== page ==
An inspection team from the Nuclear Regulatory Commission began investigating faulty steam generator tubes at the San Onofre nuclear power plant Monday.
A series of failed tests last week involving steam generator tubes that are a key part of the plant's two reactors prompted the regulatory commission to send in a team of experts to find out why the vital energy source was failing.
The team plans to spend at least five days at the SoCal plant operated by Southern California Edison.
The trouble began in late January, when a tube in one of the reactors leaked.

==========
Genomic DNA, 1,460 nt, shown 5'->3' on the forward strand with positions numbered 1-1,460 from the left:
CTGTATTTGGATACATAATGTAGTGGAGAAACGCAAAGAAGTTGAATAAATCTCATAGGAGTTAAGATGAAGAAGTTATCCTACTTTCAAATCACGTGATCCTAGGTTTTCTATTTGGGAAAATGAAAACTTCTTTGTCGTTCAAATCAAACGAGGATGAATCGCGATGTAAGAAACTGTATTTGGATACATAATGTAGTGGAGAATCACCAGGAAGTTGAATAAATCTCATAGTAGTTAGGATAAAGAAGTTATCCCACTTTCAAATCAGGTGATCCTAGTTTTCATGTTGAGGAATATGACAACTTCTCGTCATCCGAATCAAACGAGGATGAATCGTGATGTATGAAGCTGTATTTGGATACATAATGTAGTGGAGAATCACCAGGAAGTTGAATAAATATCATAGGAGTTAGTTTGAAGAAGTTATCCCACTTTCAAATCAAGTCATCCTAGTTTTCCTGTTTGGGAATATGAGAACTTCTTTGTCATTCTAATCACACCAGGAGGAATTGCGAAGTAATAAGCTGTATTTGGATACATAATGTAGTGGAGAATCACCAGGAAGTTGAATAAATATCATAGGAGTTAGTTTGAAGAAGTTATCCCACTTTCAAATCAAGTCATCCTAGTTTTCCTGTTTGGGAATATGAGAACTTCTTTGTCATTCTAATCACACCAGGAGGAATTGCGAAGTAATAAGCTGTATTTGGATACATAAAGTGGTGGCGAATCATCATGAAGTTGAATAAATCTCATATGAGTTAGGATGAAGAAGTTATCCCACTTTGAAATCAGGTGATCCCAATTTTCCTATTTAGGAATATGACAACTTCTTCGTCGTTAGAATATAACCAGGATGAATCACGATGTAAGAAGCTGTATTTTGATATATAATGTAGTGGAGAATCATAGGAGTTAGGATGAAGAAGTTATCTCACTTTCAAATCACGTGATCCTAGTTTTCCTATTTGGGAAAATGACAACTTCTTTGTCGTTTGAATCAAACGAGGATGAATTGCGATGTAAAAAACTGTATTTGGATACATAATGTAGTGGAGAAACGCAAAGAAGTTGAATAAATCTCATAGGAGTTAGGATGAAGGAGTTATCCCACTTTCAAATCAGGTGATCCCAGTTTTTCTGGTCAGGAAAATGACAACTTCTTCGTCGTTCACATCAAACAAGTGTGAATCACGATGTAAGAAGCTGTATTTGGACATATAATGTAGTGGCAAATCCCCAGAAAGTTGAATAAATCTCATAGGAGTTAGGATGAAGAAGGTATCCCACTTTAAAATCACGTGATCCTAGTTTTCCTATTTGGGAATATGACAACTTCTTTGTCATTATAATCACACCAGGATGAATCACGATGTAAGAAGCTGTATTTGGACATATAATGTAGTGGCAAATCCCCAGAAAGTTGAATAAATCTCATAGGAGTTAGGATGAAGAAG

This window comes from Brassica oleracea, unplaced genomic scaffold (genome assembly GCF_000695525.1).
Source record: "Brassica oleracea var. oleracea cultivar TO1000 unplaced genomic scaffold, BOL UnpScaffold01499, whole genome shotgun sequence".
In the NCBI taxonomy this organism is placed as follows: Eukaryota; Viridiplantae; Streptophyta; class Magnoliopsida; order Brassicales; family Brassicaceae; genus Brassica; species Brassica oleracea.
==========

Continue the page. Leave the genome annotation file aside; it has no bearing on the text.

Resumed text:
That reactor was shut down, but not before a small amount of radioactive gas may have escaped into the atmosphere. Edison said neither plant employees nor the public was at risk.
Still, initial tests found that hundreds of steam generator tubes were showing signs of premature wear.
"We're seeing an unusual amount of wear in relatively new steam generators and, yes, that's unusual," said Victor Dricks with the Nuclear Regulatory Commission.
The problems at San Onofre have residents in nearby San Clemente worried.
"This is a huge amount of risk for us to be living so close to," said resident Patty Davis. "It's a big concern."
The federal inspectors will be looking at the design and construction of the plant's steam generators, as well as their transport from Japan where they were manufactured.
Each reactor contains thousands of steam generator tubes. San Onofre's second reactor is also shut down right now for routine maintenance.